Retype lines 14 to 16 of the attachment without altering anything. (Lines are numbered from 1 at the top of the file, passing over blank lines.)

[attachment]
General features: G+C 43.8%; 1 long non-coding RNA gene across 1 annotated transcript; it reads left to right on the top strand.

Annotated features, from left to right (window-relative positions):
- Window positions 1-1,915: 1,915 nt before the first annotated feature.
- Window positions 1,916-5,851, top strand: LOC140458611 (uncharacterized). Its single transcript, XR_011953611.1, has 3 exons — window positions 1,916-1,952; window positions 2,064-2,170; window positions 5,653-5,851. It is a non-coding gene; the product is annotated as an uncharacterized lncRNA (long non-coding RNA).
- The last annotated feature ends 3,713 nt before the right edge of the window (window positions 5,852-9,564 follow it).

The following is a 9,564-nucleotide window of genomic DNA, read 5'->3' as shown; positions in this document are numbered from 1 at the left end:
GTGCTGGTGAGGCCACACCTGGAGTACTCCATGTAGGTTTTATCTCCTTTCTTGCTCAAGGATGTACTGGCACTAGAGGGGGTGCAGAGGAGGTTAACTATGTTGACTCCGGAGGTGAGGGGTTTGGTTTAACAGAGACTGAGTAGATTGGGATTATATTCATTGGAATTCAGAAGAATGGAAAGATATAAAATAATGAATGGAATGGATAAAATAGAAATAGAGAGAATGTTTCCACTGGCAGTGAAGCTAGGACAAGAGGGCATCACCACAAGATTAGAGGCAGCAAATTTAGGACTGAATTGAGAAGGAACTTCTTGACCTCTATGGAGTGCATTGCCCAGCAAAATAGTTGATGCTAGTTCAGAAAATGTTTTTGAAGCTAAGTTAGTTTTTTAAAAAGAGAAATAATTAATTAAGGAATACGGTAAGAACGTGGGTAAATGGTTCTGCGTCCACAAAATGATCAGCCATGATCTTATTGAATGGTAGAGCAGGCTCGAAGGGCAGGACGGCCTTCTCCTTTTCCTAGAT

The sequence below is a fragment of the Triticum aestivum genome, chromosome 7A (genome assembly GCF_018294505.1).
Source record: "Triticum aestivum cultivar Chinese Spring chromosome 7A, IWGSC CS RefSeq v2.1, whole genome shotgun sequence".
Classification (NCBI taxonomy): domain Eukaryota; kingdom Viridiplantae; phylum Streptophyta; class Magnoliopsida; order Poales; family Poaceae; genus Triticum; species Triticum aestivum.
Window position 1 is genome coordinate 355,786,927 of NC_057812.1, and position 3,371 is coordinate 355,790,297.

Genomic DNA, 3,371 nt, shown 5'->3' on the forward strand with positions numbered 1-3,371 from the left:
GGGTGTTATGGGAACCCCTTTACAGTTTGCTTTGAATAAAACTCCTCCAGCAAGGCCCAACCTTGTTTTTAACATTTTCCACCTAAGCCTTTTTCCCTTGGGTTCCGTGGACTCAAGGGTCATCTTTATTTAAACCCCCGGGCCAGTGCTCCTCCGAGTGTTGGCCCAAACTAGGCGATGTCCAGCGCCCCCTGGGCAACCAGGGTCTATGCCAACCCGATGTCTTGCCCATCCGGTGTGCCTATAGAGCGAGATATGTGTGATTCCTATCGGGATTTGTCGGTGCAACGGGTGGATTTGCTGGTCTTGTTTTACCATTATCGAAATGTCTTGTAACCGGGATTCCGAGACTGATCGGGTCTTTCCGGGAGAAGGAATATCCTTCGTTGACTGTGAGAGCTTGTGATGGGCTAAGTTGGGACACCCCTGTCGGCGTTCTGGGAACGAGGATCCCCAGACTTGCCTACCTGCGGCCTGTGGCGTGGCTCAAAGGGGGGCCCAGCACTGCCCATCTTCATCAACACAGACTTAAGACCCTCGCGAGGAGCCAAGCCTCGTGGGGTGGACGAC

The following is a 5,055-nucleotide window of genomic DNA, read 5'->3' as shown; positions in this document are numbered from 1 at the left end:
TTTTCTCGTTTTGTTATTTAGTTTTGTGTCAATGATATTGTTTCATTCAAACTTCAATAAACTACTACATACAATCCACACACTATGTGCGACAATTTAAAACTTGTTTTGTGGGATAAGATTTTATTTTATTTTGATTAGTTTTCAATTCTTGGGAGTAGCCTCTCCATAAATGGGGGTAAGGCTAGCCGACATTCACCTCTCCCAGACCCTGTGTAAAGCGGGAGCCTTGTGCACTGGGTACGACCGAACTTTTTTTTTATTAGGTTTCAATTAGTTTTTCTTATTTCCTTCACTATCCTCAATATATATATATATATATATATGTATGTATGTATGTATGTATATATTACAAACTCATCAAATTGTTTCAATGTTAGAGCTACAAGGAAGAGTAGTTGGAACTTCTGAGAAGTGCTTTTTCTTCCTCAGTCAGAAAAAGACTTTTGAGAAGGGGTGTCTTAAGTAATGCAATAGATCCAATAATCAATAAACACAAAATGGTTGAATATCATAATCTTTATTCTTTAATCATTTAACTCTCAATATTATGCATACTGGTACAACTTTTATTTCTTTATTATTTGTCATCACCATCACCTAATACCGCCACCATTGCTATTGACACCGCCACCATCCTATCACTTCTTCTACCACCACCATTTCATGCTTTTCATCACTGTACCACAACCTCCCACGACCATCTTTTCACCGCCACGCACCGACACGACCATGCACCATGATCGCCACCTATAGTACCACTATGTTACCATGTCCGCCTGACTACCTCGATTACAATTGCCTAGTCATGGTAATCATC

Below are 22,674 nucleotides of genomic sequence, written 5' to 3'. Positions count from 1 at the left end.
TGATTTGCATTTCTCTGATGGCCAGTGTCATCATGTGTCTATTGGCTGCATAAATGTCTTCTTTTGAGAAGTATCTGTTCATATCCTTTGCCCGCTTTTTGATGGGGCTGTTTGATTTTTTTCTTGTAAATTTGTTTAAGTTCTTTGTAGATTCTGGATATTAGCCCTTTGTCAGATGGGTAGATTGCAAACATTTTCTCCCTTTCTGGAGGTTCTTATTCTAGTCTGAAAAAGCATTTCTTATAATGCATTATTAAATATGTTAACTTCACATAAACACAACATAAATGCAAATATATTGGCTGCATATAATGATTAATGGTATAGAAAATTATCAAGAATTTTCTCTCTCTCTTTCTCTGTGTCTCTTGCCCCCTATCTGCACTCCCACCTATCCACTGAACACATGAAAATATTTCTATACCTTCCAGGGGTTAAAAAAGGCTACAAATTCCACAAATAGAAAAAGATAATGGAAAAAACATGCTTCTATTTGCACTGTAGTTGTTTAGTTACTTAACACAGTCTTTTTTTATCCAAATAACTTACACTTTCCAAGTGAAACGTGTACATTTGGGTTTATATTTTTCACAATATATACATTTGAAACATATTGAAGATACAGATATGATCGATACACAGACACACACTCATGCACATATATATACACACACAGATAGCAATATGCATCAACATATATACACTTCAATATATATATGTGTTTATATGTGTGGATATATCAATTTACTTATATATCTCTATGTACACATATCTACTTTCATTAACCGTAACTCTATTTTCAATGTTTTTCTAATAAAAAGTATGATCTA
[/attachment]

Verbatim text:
The following is a 5,055-nucleotide window of genomic DNA, read 5'->3' as shown; positions in this document are numbered from 1 at the left end:
TTTTCTCGTTTTGTTATTTAGTTTTGTGTCAATGATATTGTTTCATTCAAACTTCAATAAACTACTACATACAATCCACACACTATGTGCGACAATTTAAAACTTGTTTTGTGGGATAAGATTTTATTTTATTTTGATTAGTTTTCAATTCTTGGGAGTAGCCTCTCCATAAATGGGGGTAAGGCTAGCCGACATTCACCTCTCCCAGACCCTGTGTAAAGCGGGAGCCTTGTGCACTGGGTACGACCGAACTTTTTTTTTATTAGGTTTCAATTAGTTTTTCTTATTTCCTTCACTATCCTCAATATATATATATATATATATATGTATGTATGTATGTATGTATATATTACAAACTCATCAAATTGTTTCAATGTTAGAGCTACAAGGAAGAGTAGTTGGAACTTCTGAGAAGTGCTTTTTCTTCCTCAGTCAGAAAAAGACTTTTGAGAAGGGGTGTCTTAAGTAATGCAATAGATCCAATAATCAATAAACACAAAATGGTTGAATATCATAATCTTTATTCTTTAATCATTTAACTCTCAATATTATGCATACTGGTACAACTTTTATTTCTTTATTATTTGTCATCACCATCACCTAATACCGCCACCATTGCTATTGACACCGCCACCATCCTATCACTTCTTCTACCACCACCATTTCATGCTTTTCATCACTGTACCACAACCTCCCACGACCATCTTTTCACCGCCACGCACCGACACGACCATGCACCATGATCGCCACCTATAGTACCACTATGTTACCATGTCCGCCTGACTACCTCGATTACAATTGCCTAGTCATGGTAATCATC

Below are 22,674 nucleotides of genomic sequence, written 5' to 3'. Positions count from 1 at the left end.